This false indigo hybrid (B. australis x B. alba) is a shrubby perennial native to the United States. It features smoky violet, lupine-like flowers (from B. australis) and gray-green, clover-like foliage on charcoal stems (from B. alba). Flowers appear in mid-spring and give way to cylindrical, bean-like seed pods which have good ornamental interest sometimes used in dried flower arrangements. Native Americans used the pods as rattles to amuse their babies and they used the flowers to make blue dyes. The common name of false indigo is in reference to the fact that the dyes made from Baptisia (Baptisia originates from the Greek word bapto, to dip or to dye) are quite inferior to the dyes derived from the true indigos (genus Indigofera) which usually grow in more tropical areas such as the West Indies.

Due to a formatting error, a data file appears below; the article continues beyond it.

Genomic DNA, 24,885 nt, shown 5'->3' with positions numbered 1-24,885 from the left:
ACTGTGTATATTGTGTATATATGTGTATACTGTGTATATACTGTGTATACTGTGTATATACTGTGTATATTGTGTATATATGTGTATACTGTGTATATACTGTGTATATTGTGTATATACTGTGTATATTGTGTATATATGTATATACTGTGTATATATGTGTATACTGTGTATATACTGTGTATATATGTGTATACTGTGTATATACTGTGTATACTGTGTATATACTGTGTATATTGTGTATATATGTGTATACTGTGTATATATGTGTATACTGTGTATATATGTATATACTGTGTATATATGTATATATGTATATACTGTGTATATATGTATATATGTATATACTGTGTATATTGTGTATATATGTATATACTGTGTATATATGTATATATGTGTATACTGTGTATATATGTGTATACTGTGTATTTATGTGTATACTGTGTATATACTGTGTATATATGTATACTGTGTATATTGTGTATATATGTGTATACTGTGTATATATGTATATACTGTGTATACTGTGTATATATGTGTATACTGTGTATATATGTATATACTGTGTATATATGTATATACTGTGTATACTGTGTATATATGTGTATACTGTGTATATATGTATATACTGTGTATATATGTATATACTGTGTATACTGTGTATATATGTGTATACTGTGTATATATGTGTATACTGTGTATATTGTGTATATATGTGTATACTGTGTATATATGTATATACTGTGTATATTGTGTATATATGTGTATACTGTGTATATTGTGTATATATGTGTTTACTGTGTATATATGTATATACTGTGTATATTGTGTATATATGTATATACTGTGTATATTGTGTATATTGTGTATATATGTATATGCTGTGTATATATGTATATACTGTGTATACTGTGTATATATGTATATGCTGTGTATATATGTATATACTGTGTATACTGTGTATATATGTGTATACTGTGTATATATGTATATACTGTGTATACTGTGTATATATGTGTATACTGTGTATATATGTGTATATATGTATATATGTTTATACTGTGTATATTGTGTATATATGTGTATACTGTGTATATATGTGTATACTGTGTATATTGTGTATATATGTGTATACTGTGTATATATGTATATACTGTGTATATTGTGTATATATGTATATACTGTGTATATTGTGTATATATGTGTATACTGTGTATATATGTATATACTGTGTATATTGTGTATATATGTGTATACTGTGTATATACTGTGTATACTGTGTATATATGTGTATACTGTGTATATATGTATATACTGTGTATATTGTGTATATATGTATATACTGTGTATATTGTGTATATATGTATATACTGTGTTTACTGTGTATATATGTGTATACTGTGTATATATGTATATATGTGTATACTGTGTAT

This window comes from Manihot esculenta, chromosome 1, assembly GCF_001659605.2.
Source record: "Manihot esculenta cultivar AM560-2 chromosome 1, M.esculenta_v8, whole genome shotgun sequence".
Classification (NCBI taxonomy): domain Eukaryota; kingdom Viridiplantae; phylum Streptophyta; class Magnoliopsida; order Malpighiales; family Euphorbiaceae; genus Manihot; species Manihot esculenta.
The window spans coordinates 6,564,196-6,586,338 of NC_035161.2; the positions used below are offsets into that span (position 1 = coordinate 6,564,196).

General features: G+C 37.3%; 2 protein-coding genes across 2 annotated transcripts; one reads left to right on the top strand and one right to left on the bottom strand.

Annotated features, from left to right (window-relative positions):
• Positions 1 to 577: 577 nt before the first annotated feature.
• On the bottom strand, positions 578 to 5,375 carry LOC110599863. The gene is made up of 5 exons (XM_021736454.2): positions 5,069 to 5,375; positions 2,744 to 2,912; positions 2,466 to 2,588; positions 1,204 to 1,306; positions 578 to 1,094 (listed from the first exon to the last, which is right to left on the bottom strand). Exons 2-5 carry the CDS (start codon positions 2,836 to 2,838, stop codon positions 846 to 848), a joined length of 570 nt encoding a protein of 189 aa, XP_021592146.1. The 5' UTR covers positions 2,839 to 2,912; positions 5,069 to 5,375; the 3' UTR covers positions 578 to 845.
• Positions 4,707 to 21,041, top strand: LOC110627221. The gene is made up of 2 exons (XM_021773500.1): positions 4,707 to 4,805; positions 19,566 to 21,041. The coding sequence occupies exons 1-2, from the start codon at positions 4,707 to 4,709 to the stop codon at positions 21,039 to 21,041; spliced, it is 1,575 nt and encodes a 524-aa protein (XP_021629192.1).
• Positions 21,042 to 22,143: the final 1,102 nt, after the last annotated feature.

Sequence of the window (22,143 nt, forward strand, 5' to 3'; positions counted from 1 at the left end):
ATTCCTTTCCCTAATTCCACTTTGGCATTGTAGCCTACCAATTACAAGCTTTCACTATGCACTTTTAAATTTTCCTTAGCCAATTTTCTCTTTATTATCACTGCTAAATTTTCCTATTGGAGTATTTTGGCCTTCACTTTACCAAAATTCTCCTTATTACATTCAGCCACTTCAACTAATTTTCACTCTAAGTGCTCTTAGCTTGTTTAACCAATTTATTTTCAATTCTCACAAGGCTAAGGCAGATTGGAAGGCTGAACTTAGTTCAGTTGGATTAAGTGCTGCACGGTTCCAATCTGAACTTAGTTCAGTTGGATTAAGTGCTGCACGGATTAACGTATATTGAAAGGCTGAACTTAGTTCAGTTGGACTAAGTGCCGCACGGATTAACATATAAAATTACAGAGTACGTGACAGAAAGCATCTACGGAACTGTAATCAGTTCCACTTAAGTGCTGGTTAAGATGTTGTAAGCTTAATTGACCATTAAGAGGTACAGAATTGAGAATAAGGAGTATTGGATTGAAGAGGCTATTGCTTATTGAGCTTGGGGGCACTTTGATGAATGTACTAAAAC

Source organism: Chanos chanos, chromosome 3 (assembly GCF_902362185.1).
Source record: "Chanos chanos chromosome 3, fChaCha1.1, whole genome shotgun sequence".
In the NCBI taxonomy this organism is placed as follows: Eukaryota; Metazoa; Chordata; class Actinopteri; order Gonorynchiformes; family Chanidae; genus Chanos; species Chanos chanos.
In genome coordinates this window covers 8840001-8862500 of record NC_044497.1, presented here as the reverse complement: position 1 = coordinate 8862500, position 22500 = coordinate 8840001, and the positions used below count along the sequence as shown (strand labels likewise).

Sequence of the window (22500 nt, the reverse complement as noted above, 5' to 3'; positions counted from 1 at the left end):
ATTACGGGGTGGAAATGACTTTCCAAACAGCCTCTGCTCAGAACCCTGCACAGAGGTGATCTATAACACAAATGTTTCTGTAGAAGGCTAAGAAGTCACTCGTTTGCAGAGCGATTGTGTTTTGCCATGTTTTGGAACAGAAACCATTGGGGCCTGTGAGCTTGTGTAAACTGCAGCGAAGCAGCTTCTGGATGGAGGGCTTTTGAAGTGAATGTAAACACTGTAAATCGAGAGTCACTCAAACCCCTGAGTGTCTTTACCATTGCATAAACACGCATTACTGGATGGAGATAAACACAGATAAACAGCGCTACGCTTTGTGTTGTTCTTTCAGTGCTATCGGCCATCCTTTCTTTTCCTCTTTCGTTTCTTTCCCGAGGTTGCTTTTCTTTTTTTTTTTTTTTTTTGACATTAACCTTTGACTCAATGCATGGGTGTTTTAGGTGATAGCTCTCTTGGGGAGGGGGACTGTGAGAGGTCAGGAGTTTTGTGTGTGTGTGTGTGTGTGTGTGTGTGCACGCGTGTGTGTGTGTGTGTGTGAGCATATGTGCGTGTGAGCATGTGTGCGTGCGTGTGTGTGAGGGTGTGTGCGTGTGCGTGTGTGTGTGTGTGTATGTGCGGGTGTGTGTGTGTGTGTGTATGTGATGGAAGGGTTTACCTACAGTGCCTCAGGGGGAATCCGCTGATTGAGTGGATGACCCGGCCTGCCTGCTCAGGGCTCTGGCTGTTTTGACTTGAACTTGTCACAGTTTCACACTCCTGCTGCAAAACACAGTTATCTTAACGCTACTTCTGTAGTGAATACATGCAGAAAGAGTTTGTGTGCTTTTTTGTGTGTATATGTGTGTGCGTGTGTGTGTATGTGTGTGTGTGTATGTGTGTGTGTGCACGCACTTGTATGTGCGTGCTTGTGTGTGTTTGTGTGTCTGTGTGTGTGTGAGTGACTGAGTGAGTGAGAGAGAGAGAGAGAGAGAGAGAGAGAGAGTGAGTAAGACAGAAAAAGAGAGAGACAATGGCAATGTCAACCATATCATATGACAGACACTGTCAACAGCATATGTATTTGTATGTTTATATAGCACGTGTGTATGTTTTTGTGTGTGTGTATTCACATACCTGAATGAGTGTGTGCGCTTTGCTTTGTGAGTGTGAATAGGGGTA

These perennials are deer resistant, heat and humidity tolerant, and drought tolerant once established. They are excellent, attractive, low-maintenance plants.
Photos by Sue Dunn